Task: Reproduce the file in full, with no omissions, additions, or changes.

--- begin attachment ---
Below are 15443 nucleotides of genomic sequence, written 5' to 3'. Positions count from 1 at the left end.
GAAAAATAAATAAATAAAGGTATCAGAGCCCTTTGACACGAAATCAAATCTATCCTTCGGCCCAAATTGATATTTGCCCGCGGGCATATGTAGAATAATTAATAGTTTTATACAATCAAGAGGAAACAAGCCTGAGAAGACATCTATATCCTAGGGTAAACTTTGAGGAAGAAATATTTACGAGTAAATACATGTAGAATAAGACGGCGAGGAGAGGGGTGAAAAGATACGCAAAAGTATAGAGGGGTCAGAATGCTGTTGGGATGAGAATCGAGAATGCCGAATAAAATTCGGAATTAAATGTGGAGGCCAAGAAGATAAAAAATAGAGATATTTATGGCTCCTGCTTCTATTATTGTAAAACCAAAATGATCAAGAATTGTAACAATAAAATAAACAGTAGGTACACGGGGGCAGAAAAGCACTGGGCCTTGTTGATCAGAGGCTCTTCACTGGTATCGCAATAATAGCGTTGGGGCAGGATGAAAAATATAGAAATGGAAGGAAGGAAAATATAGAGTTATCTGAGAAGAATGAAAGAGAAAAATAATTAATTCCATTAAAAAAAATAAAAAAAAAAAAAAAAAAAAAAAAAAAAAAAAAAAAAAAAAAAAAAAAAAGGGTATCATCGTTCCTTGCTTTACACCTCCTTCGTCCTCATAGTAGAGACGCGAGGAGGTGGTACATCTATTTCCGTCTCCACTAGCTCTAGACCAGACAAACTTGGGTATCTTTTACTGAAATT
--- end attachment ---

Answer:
Below are 15443 nucleotides of genomic sequence, written 5' to 3'. Positions count from 1 at the left end.
GAAAAATAAATAAATAAAGGTATCAGAGCCCTTTGACACGAAATCAAATCTATCCTTCGGCCCAAATTGATATTTGCCCGCGGGCATATGTAGAATAATTAATAGTTTTATACAATCAAGAGGAAACAAGCCTGAGAAGACATCTATATCCTAGGGTAAACTTTGAGGAAGAAATATTTACGAGTAAATACATGTAGAATAAGACGGCGAGGAGAGGGGTGAAAAGATACGCAAAAGTATAGAGGGGTCAGAATGCTGTTGGGATGAGAATCGAGAATGCCGAATAAAATTCGGAATTAAATGTGGAGGCCAAGAAGATAAAAAATAGAGATATTTATGGCTCCTGCTTCTATTATTGTAAAACCAAAATGATCAAGAATTGTAACAATAAAATAAACAGTAGGTACACGGGGGCAGAAAAGCACTGGGCCTTGTTGATCAGAGGCTCTTCACTGGTATCGCAATAATAGCGTTGGGGCAGGATGAAAAATATAGAAATGGAAGGAAGGAAAATATAGAGTTATCTGAGAAGAATGAAAGAGAAAAATAATTAATTCCATTAAAAAAAATAAAAAAAAAAAAAAAAAAAAAAAAAAAAAAAAAAAAAAAAAAAAAAAAAAGGGTATCATCGTTCCTTGCTTTACACCTCCTTCGTCCTCATAGTAGAGACGCGAGGAGGTGGTACATCTATTTCCGTCTCCACTAGCTCTAGACCAGACAAACTTGGGTATCTTTTACTGAAATT